After filling our bellies, we made our way along to our homestead for the evening. It was getting late and we were eager to check in to our accommodations. However, nature stopped us in our tracks with her light show. We just had to stop and pull over to watch a sunset worth crying over. It truly was one of the most lovely sights I’ve ever seen.
Once you’re outside of the few cities there are in Iceland, everything gets rather remote. I was grateful to be on the island during the summer when it never gets fully dark, as you never know when you’ll get stuck in a broken down car with no cell service and have to take shifts sleeping and watching out for ax murders (Iceland is very safe, I don’t think they have ax murders). We arrived at the Sudur-Bár Guesthouse a little after 11pm when we learned our cell service actually had failed us and we had left the inn keeper waiting up well past his closing time for the evening. Martin the inn keeper, thankfully, had been up watching nature’s evening show himself, and was waiting for us with a gracious welcome. We stayed in a little cabin with a view of the sea and Kirkjufell Mountain and slept like babies wearing our eye masks to block out the sun that never fully sets that time of year.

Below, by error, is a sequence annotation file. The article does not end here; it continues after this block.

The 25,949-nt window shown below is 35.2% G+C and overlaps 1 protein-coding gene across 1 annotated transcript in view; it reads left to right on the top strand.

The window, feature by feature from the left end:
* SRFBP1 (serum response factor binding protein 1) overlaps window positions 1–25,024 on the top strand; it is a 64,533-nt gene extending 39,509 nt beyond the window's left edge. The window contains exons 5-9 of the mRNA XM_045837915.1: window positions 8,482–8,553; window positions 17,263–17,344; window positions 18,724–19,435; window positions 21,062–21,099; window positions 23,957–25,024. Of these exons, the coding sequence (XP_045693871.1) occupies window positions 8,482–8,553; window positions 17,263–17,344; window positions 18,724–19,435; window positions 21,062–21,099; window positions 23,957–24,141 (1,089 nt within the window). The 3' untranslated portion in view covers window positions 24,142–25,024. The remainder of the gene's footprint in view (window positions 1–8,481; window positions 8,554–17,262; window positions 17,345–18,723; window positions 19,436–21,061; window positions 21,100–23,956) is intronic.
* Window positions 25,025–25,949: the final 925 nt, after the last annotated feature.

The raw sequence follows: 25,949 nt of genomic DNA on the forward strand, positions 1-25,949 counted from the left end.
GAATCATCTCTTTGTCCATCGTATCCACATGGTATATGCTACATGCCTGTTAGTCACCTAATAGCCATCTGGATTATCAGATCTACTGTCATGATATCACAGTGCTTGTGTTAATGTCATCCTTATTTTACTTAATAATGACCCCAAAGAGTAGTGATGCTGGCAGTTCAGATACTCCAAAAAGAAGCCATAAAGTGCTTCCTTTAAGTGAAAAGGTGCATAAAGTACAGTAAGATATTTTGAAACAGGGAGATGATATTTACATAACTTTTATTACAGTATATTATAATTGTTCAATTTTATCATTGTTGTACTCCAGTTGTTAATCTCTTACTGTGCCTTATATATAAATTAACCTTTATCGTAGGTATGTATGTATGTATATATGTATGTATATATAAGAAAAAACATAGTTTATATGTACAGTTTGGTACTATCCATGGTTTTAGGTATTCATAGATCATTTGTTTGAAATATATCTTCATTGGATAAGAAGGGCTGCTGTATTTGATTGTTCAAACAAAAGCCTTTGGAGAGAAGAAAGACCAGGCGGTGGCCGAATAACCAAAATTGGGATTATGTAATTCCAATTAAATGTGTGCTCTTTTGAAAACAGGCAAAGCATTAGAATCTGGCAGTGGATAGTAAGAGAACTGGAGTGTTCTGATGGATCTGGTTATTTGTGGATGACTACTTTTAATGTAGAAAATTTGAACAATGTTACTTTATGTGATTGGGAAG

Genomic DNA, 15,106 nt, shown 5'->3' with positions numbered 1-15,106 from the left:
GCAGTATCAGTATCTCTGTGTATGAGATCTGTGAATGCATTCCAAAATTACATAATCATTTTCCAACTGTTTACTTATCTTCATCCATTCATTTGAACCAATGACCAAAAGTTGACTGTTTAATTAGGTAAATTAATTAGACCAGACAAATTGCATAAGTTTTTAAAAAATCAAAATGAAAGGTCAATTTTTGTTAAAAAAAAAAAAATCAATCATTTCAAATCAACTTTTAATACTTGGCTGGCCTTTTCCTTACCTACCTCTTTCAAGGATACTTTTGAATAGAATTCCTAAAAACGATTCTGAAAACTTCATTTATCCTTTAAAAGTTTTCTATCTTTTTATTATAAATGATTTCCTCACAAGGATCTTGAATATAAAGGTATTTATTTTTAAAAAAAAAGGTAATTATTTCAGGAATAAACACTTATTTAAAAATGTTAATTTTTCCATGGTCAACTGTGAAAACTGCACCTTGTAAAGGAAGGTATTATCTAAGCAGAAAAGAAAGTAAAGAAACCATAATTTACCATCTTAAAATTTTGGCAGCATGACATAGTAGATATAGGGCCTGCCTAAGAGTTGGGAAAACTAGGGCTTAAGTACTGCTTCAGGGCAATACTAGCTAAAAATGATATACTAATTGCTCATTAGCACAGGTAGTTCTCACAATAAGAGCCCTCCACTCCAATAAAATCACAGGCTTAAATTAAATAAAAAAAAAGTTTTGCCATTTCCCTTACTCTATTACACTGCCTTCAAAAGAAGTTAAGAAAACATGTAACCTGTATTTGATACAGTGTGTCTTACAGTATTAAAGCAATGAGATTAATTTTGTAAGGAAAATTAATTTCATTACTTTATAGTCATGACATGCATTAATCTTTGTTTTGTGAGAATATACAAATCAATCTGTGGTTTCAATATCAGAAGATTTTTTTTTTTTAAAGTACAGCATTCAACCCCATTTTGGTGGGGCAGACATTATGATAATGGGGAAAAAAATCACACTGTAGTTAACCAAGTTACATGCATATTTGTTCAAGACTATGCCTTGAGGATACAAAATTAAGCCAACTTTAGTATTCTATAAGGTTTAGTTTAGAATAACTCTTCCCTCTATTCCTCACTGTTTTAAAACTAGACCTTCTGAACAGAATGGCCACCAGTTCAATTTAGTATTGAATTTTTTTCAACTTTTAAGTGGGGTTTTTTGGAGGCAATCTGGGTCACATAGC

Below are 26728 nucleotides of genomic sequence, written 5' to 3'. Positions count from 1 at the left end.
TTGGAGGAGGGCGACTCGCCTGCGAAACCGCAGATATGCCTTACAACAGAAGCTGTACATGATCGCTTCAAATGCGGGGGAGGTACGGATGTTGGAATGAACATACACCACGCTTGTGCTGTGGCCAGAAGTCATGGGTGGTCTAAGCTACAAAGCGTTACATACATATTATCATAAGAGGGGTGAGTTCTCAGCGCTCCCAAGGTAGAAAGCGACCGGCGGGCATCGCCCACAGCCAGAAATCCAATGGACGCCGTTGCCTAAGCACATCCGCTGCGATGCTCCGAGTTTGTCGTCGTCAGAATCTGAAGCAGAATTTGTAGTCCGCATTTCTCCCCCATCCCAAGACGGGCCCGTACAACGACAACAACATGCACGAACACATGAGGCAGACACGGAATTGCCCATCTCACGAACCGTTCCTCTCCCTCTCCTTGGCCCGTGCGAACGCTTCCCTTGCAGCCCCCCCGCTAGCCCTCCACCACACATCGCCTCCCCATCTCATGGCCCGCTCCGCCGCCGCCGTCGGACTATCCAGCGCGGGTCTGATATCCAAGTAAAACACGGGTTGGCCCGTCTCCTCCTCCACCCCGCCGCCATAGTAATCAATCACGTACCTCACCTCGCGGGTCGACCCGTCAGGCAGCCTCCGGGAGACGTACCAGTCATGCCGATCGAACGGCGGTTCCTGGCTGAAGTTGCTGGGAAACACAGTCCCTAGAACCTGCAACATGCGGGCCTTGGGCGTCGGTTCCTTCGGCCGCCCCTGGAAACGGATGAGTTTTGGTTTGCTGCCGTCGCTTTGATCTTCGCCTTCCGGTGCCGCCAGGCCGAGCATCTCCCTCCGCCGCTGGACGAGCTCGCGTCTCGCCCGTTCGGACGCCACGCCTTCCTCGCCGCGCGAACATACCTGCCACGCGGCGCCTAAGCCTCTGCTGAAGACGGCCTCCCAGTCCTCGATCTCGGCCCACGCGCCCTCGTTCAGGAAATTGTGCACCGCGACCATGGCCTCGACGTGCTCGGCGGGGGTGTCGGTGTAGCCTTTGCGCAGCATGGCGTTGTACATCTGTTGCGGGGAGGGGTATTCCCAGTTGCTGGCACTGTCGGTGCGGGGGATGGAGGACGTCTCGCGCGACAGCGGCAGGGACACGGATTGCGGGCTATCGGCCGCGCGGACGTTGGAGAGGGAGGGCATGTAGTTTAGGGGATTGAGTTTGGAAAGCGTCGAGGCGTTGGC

In the morning, Kara and I ate our continental breakfast in a sunroom with a view of the mountain and got to watch the wind whip the flags and the grass while we drank our coffee. Martin came to chat with us and told us about his family farm and guesthouse. After we finished we even got a little tour of the grounds. Sudur-Bár Guesthouse boasts a small greenhouse where Martin grows a few varieties of vegetables and very lovely roses. We also got to meet Martin’s string of horses. Now I had met my fair share of horses over the week and these were by far the most friendly. They nibbled my sweatshirt and my boots, nudged me for pets, and gave me kisses. I loved it; they were so sweet.